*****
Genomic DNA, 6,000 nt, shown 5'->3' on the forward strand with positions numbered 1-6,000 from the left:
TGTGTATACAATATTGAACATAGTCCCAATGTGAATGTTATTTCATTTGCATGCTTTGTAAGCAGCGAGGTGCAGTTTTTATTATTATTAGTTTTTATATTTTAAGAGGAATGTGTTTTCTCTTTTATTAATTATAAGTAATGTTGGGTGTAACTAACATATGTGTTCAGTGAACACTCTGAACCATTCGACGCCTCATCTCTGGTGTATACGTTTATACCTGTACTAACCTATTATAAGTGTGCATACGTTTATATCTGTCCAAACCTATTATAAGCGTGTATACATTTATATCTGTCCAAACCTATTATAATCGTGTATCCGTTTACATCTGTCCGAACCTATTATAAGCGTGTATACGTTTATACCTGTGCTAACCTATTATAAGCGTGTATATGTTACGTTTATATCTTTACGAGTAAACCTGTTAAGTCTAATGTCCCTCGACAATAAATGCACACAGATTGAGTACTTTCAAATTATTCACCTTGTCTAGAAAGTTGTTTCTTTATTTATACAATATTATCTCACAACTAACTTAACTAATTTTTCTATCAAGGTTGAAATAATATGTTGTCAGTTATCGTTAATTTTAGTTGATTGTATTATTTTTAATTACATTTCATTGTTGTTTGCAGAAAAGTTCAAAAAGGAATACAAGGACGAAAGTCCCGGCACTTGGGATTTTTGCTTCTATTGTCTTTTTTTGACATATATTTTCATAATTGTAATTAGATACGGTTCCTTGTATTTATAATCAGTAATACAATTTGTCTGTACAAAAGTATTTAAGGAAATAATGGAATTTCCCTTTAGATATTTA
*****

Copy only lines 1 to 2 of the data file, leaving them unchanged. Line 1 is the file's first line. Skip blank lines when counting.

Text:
Genomic DNA, 6,000 nt, shown 5'->3' on the forward strand with positions numbered 1-6,000 from the left:
TGTGTATACAATATTGAACATAGTCCCAATGTGAATGTTATTTCATTTGCATGCTTTGTAAGCAGCGAGGTGCAGTTTTTATTATTATTAGTTTTTATATTTTAAGAGGAATGTGTTTTCTCTTTTATTAATTATAAGTAATGTTGGGTGTAACTAACATATGTGTTCAGTGAACACTCTGAACCATTCGACGCCTCATCTCTGGTGTATACGTTTATACCTGTACTAACCTATTATAAGTGTGCATACGTTTATATCTGTCCAAACCTATTATAAGCGTGTATACATTTATATCTGTCCAAACCTATTATAATCGTGTATCCGTTTACATCTGTCCGAACCTATTATAAGCGTGTATACGTTTATACCTGTGCTAACCTATTATAAGCGTGTATATGTTACGTTTATATCTTTACGAGTAAACCTGTTAAGTCTAATGTCCCTCGACAATAAATGCACACAGATTGAGTACTTTCAAATTATTCACCTTGTCTAGAAAGTTGTTTCTTTATTTATACAATATTATCTCACAACTAACTTAACTAATTTTTCTATCAAGGTTGAAATAATATGTTGTCAGTTATCGTTAATTTTAGTTGATTGTATTATTTTTAATTACATTTCATTGTTGTTTGCAGAAAAGTTCAAAAAGGAATACAAGGACGAAAGTCCCGGCACTTGGGATTTTTGCTTCTATTGTCTTTTTTTGACATATATTTTCATAATTGTAATTAGATACGGTTCCTTGTATTTATAATCAGTAATACAATTTGTCTGTACAAAAGTATTTAAGGAAATAATGGAATTTCCCTTTAGATATTTA